Adam Falk, President of Williams College, Joins the Fight Against Free Speech
I won't keep you in suspense any longer: John Derbyshire's unpardonable offense is to have opinions about race that differ from those certified by the examining board of politically correct attitudes. Those opinions mandate, for example, that it is OK to say "Black Lives Matter," but not "White Lives Matter," or even "All Lives Matter," which is held to be racist (yes, really). It's OK to say that you believe in genetics, but you must never, ever ask questions like: "Is intelligence or social behavior heritable?" That, too, is held to be deeply racist, just as asking questions like "Do men, in general, display greater aptitude for math than women?" is impermissible. (And note well: you can't even ask the questions, let alone answer them in the wrong way.)
John Derbyshire inadvertently burned his bridges with the politically correct establishment back in 2012 when he published an article expressing some of his thoughts on the realities of race in contemporary America. You can read his offending column here and learn a bit more about his views from an interview he conducted with Gawker here. I wrote about the affair at the time in this column. In the course of that column, I quote the inimitable Mark Steyn on the issue of free speech. "The Left,” Mark notes:
is pretty clear about its objectives on everything from climate change to immigration to gay marriage: Rather than win the debate, they’d just as soon shut it down. They’ve had great success in shrinking the bounds of public discourse, and rendering whole areas of public policy all but undiscussable. In such a climate, my default position is that I’d rather put up with whatever racist/sexist/homophobic/Islamophobic/whateverphobic excess everybody’s got the vapors about this week than accept ever tighter constraints on “acceptable” opinion.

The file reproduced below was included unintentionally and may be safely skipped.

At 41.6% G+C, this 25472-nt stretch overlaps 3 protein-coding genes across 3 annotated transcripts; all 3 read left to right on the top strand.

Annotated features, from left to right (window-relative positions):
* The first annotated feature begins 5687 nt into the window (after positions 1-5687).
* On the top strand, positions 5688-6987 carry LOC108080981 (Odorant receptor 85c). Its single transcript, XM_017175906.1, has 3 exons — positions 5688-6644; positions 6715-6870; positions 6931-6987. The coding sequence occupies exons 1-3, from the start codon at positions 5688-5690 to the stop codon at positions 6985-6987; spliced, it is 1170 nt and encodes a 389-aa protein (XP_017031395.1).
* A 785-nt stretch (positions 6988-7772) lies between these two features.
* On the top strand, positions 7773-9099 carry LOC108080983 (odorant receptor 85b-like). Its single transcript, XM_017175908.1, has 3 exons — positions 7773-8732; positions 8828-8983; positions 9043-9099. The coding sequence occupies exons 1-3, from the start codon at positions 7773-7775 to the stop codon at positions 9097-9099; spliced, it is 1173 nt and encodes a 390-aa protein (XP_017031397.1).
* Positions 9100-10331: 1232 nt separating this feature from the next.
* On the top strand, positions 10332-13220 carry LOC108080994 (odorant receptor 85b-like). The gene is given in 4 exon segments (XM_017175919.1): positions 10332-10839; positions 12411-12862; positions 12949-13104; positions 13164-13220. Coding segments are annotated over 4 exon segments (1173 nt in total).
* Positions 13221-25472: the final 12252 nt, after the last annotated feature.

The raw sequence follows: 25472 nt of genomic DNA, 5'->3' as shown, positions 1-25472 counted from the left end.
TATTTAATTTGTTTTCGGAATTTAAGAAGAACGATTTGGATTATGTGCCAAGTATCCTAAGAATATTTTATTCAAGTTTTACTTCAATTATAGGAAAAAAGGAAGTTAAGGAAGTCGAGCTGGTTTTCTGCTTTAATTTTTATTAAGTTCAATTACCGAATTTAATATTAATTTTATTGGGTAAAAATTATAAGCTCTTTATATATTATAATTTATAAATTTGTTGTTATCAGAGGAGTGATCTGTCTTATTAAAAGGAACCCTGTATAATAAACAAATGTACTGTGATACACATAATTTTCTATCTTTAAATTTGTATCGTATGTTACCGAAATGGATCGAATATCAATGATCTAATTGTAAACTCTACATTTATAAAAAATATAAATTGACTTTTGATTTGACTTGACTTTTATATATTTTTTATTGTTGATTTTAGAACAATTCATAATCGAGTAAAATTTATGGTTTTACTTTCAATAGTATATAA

Exactly. I am proud to have published many articles by John Derbyshire at The New Criterion, and will continue to do so. By his disreputable actions yesterday, Adam Falk has indisputably joined the ranks of the neo-McCarthyites who, basking in the conviction of their own virtue, present themselves as staunch defenders of free speech just so long as there is no cost to do so. As soon as anyone with a challenging opinion shows himself, their native intolerance rises up and they start babbling like a character out of Ring Lardner: "Shut up, he explained."